Google Scholar 

  137. 137.

    Zipp F, Waiczies S, Aktas O, Neuhaus O, Hemmer B, Schraven B, Nitsch R, Hartung HP: Impact of HMG-CoA reductase inhibition on brain pathology. Trends Pharmacol Sci 2007,28(7):342-349. 10.1016/

    Google Scholar 

  138. 138.

    Zlokovic BV: New therapeutic targets in the neurovascular pathway in Alzheimer’s disease. Neurotherapeutics 2008,5(3):409-414. 10.1016/j.nurt.2008.05.011

    Google Scholar 

  139. 139.

    Smoot ME, Ono K, Ruscheinski J, Wang PL, Ideker T: Cytoscape 2.8: new features for data integration and network visualization. Bioinformatics 2011,27(3):431-432. 10.1093/bioinformatics/btq675

    Google Scholar 

Download references


The authors are grateful for the helpful comments of an editor and anonymous referees. We thank Dr. Takeshi Fukuhara for critical discussion on AlzPathway. Funding: This work was supported by Grant-in-Aid for Scientific Research (22700311) from the Ministry of Education, Culture, Sports, Science and Technology (MEXT) of Japan. The Payao system is supported by Okinawa Institute of Science and Technology (

Author information



Corresponding author

Correspondence to Soichi Ogishima.

Additional information

Competing interests

The authors declare that they have no competing interests.

Authors’ contributions

SO conceived and designed the project with the help of RK and HT. SM, RI, TM, MK, and SO built the database. AM and RK reviewed the database. YM and SG implemented the web service by using Payao. SO wrote the paper with the help of YM, SG, MK, and TM. All authors read and approved the final manuscript.

Satoshi Mizuno, Risa Iijima, Soichi Ogishima, Masataka Kikuchi contributed equally to this work.

Electronic supplementary material

SBML map file of AlzPathway.

Additional file 1: The SBML map file alzpathway_sbml_map.xml can be browsed using CellDesigner. Please download CellDesigner at, install it, and open the SBML map file alzpathway_sbml_map.xml to browse AlzPathway map by CellDesigner. As for usage of CellDesigner software, see the documentations provided at CellDesigner web site: (XML 6 MB)

High resolution image map of AlzPathway.

Additional file 2: The PNG file alzpathway_image_map.png contains a high resolution map of AlzPathway. This image map does not contain the reference information used for constructing the AlzPathway. SBML (CellDesigner) map and Online map (Payao) are recommended to browse the AlzPathway map. (PNG 8 MB)

Instruction on usage of Payao. The PDF file alzpathway_payao_access_instruction.pdf contains insturction on usage of Payao web service (online map).

Additional file 3: Payao system requires login. AlzPathway demo user account is prepared for demo use: demo username is “ap_demo” and the corresponding password is “4patients”. As for usage of Payao system, see the user’s guide provided at Payao web site: (PDF 653 KB)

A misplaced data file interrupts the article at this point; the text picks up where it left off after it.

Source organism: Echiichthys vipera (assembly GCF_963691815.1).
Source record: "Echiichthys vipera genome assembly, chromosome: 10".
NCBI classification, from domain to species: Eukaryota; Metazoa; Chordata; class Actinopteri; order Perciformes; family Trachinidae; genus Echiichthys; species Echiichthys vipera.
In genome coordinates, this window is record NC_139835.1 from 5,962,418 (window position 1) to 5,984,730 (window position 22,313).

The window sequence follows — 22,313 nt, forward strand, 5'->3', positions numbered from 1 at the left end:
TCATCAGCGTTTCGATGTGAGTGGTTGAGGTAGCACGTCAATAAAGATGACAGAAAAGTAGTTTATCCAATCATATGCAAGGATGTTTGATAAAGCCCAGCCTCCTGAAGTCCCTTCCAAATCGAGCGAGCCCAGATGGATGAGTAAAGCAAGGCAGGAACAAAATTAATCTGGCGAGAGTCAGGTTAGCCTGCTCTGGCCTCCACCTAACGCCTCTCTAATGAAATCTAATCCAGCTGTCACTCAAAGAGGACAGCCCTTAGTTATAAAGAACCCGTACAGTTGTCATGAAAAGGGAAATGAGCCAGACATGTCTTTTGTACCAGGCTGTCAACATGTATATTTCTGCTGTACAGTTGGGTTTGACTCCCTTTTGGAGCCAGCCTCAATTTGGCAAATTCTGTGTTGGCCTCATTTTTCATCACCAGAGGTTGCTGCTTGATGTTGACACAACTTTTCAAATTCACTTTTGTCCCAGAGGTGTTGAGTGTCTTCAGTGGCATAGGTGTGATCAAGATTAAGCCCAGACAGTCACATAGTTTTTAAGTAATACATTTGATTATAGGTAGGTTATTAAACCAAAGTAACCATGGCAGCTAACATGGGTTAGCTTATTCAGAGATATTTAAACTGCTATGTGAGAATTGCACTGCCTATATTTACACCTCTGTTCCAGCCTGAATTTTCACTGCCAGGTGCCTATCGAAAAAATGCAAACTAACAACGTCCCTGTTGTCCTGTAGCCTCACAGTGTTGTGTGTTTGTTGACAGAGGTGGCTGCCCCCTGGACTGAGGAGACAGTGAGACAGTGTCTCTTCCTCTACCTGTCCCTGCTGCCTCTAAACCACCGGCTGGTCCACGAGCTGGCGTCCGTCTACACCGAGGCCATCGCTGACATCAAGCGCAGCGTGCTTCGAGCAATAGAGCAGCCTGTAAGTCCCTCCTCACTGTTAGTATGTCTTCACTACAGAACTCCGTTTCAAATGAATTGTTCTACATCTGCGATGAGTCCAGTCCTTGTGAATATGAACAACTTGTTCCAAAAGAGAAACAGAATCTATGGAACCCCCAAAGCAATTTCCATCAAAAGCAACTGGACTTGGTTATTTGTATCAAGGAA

Binary-relation notation file of AlzPathway.

Additional file 4: The SIF (simple interaction format) file alzpathway_binary_relation.sif is the binary-relation notation of AlzPathway map which can be opened by using Cytoscape. (SIF 38 KB)

Pure SBML map file of AlzPathway.

Additional file 5: The pure SBML file alzpathway_pure_sbml.xml is for compatibility with other SMBL supporting tools. (XML 1 MB)

BioPAX file of AlzPathway.

Additional file 6: The BioPAX file alzpathway_biopax.owl is for exchanges of pathway data. (OWL 2 MB)

Expanded SBML map file of AlzPathway with Gene Ontology.

Additional file 7: The SBML map file alzpathway_sbml_map_go.xml is the expanded version of AlzPathway map (alzpathway_sbml_map.xml) having external links to Gene Ontology. The SBML map file with the external links to Gene Ontology requires time to be opened by CellDesigner 4.2, and thus was provided separately as an expanded SBML map. (XML 14 MB)

Authors’ original submitted files for images

Rights and permissions

Open Access This article is published under license to BioMed Central Ltd. This is an Open Access article is distributed under the terms of the Creative Commons Attribution License ( ), which permits unrestricted use, distribution, and reproduction in any medium, provided the original work is properly cited.

Reprints and Permissions

About this article

Cite this article

Mizuno, S., Iijima, R., Ogishima, S. et al. AlzPathway: a comprehensive map of signaling pathways of Alzheimer’s disease. BMC Syst Biol 6, 52 (2012).

Download citation


  • System Biology Graphical Notation
  • System Biology Markup
  • Edge Betweenness Centrality
  • CellDesigner Software
  • Amyloid Plague